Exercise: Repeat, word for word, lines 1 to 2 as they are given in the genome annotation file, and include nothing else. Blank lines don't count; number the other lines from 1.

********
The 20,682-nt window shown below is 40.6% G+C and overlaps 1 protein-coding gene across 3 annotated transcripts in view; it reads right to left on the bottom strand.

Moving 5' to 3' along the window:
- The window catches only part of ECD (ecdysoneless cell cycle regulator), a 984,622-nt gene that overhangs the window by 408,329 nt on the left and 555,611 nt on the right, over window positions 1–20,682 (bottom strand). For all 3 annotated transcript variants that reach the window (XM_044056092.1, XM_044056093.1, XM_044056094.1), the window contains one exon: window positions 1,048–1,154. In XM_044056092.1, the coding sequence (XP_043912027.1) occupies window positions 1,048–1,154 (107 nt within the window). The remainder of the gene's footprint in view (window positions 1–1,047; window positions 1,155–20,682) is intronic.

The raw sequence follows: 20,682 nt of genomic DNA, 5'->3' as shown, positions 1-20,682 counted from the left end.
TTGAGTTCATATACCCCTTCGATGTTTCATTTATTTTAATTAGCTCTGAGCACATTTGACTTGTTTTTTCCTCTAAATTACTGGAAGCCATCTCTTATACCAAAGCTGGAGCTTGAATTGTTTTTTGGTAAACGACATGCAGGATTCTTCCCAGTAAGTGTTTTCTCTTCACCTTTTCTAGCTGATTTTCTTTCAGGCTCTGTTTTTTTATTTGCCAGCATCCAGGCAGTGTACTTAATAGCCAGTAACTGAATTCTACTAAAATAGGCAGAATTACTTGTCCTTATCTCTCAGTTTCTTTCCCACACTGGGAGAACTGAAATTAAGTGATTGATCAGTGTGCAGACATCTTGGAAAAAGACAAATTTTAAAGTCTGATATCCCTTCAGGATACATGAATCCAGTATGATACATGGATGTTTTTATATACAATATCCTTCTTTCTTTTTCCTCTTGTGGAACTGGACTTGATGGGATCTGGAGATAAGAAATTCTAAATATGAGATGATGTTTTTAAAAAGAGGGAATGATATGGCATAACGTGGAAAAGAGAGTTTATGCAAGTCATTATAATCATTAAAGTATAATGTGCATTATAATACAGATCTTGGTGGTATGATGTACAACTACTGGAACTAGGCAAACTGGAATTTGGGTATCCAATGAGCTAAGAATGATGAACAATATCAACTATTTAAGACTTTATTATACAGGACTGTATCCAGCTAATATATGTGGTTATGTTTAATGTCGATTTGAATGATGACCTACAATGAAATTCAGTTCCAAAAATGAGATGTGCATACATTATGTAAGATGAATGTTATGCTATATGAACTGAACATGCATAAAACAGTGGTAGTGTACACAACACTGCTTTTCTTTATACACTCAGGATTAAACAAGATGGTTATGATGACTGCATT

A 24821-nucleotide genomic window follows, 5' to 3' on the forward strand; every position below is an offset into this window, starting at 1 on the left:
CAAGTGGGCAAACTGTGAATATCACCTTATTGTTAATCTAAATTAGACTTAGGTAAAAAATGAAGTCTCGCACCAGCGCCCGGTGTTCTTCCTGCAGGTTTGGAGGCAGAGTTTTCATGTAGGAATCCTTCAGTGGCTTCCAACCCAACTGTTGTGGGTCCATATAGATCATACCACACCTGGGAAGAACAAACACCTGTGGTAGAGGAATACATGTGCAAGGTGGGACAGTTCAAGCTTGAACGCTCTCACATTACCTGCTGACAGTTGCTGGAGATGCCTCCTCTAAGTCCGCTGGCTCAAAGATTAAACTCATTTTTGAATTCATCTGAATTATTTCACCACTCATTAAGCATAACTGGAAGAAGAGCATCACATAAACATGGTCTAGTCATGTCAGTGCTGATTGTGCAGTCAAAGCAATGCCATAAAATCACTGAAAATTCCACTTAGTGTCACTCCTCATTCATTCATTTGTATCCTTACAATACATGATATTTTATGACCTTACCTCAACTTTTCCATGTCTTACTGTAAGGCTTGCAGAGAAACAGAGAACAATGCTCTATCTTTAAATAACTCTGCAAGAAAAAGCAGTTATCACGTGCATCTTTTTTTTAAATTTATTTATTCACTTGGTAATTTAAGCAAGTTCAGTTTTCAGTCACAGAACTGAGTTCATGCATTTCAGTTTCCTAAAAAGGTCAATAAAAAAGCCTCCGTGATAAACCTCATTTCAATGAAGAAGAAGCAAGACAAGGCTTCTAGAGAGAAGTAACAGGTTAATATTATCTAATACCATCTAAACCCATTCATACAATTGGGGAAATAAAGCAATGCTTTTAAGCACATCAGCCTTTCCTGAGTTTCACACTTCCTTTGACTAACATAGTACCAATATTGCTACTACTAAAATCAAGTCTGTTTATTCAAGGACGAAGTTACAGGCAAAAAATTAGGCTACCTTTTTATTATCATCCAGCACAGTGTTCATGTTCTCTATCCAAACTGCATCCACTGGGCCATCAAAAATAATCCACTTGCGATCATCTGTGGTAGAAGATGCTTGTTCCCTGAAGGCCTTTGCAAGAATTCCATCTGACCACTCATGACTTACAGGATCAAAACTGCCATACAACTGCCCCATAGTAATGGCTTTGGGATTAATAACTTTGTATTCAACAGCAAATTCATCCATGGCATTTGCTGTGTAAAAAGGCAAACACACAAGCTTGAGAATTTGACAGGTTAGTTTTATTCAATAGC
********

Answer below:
The 20,682-nt window shown below is 40.6% G+C and overlaps 1 protein-coding gene across 3 annotated transcripts in view; it reads right to left on the bottom strand.

Moving 5' to 3' along the window: